Cremation is the process of burning, evaporating, and oxidizing a dead body to obtain substances such as gases, ash, and mineral fragments.
Cremation ashes are not harmful to health and the environment. After cremation, the ashes are collected and used for different purposes. There are families that decide to bury the ashes in cemeteries while many others keep them in memorial sites. Some may disperse or scatter at river or sea.
A Brief History of Cremation
According to archaeological records, the first form of cremation started at least 20,000 years ago when part of the body of a woman named Mungo Lady was cremated when surveying Lake Mungo in Australia. In the Middle East and Europe, cremation remains of many tribes dating back to the Neolithic period (from 6000 to 4000 BC) were also found.
Although in history burial was likely to be the most common form of funeral, and the fact is that cremation was banned in some periods, cremation has become more and more popular over time.
Cremation in Different Countries
In The United States and Most Countries
In the U.S. and most countries, it is required to place the dead body in a specially designed casket or a rigid container. Families can either purchase or rent the container.
With the option of rental, linings are placed into the casket and replaced after each use. Another option is to use a cardboard box instead of linings for hygiene purposes.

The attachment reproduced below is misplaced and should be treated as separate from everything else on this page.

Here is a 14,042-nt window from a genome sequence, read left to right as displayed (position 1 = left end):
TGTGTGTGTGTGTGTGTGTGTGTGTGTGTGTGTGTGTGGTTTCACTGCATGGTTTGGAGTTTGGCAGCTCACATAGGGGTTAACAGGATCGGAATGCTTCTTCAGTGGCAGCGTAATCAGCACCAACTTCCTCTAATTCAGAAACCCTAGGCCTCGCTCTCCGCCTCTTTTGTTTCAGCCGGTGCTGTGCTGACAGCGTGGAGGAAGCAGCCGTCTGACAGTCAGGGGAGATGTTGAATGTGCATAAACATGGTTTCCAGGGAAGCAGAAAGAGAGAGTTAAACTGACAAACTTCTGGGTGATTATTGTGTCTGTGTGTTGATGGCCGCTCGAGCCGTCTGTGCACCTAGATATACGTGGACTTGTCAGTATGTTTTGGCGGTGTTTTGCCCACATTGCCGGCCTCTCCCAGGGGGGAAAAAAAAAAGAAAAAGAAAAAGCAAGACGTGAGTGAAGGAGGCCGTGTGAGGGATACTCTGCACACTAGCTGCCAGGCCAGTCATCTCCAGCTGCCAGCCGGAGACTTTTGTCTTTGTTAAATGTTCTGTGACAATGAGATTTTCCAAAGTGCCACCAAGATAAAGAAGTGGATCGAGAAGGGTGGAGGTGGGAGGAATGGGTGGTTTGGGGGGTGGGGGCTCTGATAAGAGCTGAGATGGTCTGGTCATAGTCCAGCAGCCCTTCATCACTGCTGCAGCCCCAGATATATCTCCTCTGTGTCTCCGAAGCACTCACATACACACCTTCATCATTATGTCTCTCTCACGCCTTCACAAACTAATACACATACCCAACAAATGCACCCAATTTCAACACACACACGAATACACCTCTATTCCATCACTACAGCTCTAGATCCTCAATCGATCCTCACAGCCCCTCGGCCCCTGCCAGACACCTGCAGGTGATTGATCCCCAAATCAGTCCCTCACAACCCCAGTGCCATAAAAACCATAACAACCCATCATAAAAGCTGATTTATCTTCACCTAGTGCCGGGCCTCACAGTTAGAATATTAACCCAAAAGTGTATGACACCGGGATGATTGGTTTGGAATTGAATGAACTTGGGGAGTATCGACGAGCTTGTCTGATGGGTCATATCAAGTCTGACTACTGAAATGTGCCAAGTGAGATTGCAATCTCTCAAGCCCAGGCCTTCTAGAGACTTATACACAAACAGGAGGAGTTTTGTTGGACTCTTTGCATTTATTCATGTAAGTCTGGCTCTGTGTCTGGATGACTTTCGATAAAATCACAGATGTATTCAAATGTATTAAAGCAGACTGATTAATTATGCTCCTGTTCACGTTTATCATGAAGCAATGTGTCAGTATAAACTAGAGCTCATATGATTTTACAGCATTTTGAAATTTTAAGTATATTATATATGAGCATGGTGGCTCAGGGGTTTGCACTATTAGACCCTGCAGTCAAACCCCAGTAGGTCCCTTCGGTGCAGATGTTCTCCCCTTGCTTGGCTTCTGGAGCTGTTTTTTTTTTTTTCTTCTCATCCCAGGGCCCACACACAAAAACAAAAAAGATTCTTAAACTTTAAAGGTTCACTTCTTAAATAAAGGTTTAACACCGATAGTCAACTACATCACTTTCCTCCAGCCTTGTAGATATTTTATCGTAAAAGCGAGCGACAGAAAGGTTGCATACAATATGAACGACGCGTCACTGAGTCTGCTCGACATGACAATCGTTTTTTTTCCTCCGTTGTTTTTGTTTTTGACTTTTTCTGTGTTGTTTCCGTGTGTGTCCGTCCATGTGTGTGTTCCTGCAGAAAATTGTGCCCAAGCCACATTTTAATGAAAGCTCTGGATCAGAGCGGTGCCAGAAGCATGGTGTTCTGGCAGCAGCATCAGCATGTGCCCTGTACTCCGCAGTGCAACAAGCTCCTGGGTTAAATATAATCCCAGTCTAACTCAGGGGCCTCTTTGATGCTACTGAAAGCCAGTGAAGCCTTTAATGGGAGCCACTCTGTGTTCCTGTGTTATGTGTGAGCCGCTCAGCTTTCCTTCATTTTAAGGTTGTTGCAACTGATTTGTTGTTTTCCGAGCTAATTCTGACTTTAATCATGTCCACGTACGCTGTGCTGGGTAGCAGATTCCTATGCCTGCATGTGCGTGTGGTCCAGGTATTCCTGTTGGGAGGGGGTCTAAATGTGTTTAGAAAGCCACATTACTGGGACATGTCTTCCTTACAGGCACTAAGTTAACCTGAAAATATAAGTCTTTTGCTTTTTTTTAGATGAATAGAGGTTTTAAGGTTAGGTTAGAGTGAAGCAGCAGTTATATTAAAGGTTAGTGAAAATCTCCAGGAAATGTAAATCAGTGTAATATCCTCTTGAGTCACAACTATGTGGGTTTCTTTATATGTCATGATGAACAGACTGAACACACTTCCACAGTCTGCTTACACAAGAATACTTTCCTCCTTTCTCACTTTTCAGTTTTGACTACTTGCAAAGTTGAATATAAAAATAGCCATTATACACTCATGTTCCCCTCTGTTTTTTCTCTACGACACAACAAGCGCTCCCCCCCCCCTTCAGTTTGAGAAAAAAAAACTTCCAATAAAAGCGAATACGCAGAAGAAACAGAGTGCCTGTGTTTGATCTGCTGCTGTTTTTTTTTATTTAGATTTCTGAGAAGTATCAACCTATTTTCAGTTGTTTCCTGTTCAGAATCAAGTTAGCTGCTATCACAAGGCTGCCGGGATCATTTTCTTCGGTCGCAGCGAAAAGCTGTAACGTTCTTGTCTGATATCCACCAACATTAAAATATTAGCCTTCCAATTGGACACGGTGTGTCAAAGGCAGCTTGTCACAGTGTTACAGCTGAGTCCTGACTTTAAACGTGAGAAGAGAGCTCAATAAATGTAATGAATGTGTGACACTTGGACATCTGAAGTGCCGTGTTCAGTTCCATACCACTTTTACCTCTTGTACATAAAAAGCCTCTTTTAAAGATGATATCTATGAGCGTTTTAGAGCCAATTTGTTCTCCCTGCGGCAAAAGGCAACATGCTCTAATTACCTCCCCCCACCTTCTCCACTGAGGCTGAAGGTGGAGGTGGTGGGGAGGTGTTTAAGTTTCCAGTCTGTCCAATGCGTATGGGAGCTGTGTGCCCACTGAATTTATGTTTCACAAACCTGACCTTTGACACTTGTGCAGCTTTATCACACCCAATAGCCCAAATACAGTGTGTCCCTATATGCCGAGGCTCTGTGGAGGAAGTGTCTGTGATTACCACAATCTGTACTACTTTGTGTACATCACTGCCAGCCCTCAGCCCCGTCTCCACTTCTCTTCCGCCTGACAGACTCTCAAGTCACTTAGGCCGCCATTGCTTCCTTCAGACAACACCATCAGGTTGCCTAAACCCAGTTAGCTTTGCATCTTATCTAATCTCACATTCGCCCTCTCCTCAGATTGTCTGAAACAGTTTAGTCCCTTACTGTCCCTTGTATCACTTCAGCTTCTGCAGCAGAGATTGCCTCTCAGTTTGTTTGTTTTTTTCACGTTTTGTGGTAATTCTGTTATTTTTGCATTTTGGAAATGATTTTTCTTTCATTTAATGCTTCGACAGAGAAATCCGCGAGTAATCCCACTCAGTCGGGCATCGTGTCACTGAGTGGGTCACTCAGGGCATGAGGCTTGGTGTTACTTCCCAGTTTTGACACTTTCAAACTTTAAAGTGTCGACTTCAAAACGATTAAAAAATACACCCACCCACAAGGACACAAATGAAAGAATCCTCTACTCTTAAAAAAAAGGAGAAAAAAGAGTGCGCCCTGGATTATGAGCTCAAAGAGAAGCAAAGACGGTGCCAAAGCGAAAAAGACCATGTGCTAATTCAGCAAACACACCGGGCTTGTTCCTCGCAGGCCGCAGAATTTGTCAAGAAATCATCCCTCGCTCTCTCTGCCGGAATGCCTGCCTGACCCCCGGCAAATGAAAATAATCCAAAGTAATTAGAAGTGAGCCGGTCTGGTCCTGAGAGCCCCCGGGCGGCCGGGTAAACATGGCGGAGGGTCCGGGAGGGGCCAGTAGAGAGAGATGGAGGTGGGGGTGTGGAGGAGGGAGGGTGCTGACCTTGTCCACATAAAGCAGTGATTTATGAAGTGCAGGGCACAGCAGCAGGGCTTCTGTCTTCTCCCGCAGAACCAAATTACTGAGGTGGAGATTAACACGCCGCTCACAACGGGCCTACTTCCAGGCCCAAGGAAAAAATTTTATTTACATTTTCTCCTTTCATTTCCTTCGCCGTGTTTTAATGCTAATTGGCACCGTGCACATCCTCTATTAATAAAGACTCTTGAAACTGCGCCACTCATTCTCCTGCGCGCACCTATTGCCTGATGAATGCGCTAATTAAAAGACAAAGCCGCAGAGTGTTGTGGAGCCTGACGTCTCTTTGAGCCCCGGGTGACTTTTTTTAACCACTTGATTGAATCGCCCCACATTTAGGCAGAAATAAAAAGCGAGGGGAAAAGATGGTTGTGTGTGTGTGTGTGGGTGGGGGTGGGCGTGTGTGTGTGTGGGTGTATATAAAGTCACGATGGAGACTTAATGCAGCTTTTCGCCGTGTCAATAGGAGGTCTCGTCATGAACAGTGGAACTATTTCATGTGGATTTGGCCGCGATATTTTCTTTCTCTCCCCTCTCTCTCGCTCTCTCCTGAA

In Some European Countries
The British and German rule states that the dead body must be placed in a flammable coffin – a container or rental is not accepted. Opening the coffin once it has been transferred to the crematorium is not allowed, and the body must be cremated within 72 hours.
In Some Other Countries
It is the common norm that cremation usually occurs in crematoriums. However, in Nepal and India, there are other forms of cremation such as open-air cremation, where the process happens outdoors.
Cremation Techniques & Technology
Unlike the method of burning with fire/coal or oil in some specific cultures such as India, most countries apply the cremation practice of using modern crematory chambers where the process is automated.
To be more specific, the process controls and monitors itself. The time is set based on the body weight, and usually, it takes one hour to cremate a 110 lb body. Only one body is cremated at a time.
The cremation chamber is built and layered with heat-resistant bricks. The outer layer is an insulation bricklayer, which is made of calcium silicate.
Large crematoriums are usually designed with double insolating brick layers. These layers are exposed to high temperatures and must be replaced periodically over time (usually every 4-5 years). In order to prevent heat loss, the casket is brought into the cremation chamber as quickly as possible.
Cremation is currently considered a more beneficial funeral service than traditional burial because of its environmental friendliness and affordability. Governments in many countries require cremation facilities to meet certain standards relating to the environment and waste treatment. Process and technology also change gradually over time, which reduces fossil fuel consumption. As a result, cremation is becoming increasingly popular these days.
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